President Trump on Monday signed an executive order that establishes classical architecture as the preferred style for new federal buildings, but stops before banning new designs.
The decree, titled “Promoting Beautiful Federal Municipal Architecture”, requires federal buildings to be “beautiful” and praises the characteristics of Greco-Roman architecture; in contrast, recent modernist conceptions are described in the text as “ugly and incoherent”.
“Classical and traditional architecture, as practiced both historically and by architects today, has proven its ability to meet these design criteria and more than satisfy functional, technical and sustainable today, ”the order reads. “Their use should be encouraged rather than discouraged.”
Signed in the dying days of the Trump administration, the executive order represents a victory for traditionalists who view contemporary architecture as degraded and dehumanizing.
But many in the architectural community have criticized the imposition of a privileged style on federal construction projects. Earlier this year, groups such as the American Institute of Architects and the National Trust for Historic Preservation opposed a draft executive order that would have banned Modernist design.
The new rule was supported by the National Civic Art Society, a nonprofit group.
“President Trump is to be applauded for ushering in a literally magnificent new era in federal architecture,” said Justin Shubow, president of the nonprofit. “Reversing the modernist hegemony that has given us dismal government buildings for over 60 years, Order gives the American people what they want in the federal design.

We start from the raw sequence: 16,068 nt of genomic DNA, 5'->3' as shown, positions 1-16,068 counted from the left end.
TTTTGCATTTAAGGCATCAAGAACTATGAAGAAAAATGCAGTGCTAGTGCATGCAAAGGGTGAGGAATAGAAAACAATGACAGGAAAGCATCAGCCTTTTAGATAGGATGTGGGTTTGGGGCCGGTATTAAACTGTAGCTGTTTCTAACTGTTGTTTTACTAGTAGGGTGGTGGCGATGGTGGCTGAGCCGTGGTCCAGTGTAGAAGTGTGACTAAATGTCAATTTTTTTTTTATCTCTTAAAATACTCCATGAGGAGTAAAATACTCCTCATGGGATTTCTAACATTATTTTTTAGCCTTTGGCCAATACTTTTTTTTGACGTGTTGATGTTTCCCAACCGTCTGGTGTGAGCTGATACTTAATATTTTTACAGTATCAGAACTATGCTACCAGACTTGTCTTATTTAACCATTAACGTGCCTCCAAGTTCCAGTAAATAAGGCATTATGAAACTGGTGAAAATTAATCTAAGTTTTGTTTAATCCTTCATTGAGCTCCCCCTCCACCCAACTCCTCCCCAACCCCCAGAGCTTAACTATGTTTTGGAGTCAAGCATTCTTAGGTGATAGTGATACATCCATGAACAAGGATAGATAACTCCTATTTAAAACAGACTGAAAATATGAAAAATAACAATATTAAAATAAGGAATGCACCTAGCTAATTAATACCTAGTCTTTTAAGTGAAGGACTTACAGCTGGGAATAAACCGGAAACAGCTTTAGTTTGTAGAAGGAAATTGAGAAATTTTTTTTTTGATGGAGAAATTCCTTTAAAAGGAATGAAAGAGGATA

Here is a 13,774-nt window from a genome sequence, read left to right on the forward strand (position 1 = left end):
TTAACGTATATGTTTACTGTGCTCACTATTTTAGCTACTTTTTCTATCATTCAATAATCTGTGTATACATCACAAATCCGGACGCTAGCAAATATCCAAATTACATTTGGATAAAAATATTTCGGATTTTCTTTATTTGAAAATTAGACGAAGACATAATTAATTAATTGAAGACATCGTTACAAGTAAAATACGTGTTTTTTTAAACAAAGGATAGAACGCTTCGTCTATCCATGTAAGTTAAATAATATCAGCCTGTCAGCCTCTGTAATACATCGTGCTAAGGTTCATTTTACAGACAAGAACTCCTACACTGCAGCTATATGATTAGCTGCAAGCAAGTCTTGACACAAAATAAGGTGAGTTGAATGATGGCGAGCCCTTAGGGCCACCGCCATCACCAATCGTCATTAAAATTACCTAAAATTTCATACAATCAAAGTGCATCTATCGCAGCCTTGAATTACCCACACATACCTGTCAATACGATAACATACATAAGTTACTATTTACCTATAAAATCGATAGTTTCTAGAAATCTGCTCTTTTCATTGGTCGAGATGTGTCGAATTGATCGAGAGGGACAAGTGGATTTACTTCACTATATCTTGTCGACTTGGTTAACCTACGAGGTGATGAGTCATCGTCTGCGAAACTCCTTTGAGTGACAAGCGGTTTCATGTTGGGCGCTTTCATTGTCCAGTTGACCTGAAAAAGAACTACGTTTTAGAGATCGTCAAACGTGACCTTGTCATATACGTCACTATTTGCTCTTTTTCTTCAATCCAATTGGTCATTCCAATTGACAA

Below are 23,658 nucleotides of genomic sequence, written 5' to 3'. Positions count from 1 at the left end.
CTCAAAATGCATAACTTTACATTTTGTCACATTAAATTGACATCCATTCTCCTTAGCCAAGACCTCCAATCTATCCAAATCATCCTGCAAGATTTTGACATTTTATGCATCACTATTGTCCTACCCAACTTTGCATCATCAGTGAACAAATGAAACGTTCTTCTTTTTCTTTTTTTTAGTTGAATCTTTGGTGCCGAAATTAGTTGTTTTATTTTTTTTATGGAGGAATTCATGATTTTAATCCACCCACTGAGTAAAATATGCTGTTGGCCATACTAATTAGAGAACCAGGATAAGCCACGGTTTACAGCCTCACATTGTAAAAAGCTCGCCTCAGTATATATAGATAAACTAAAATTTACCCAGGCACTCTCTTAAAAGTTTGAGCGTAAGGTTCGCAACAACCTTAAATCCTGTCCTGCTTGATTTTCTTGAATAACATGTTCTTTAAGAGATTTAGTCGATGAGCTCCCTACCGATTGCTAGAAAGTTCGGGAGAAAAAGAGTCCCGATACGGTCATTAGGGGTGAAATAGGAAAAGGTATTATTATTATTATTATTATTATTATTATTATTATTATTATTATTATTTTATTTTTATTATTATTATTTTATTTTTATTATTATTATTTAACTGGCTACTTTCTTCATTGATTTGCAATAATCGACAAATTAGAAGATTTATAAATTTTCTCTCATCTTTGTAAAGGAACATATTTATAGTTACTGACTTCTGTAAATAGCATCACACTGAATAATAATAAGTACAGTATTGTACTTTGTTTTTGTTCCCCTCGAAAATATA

But architects have criticized the order, although some have described it as relatively toothless.
“While we are appalled by the administration’s decision to go ahead with the design mandate, we are pleased that the order is not as ambitious as previously thought,” said Robert Ivy, chief executive officer of the American Institute of Architects, in a statement. promising that his organization would never prioritize one type of architectural design over another. The group said it would ask the incoming Biden administration to reverse the order.
New York Times architecture critic Michael Kimmelman condemned the measure last February. “Just having this argument is humiliating,” he wrote.
Some saw order as more than an architectural style.
“The decree does not make sense,” said Reinhold Martin, professor of architecture at Columbia University. “This is an effort to use culture to send coded messages about white supremacy and political hegemony.”
The order will also update the General Service Administration selection process by requiring input from the general public and future building staff. Further updates will be recommended by a new committee of officials called the President’s Council on Improving Federal Civic Architecture.
The new rules will apply to the construction of federal courthouses and agency headquarters, government buildings in Washington, and projects over $ 50 million.
Representatives of the new Biden administration did not immediately respond to emails asking if the president-elect plans to abide by the executive order after taking office next month.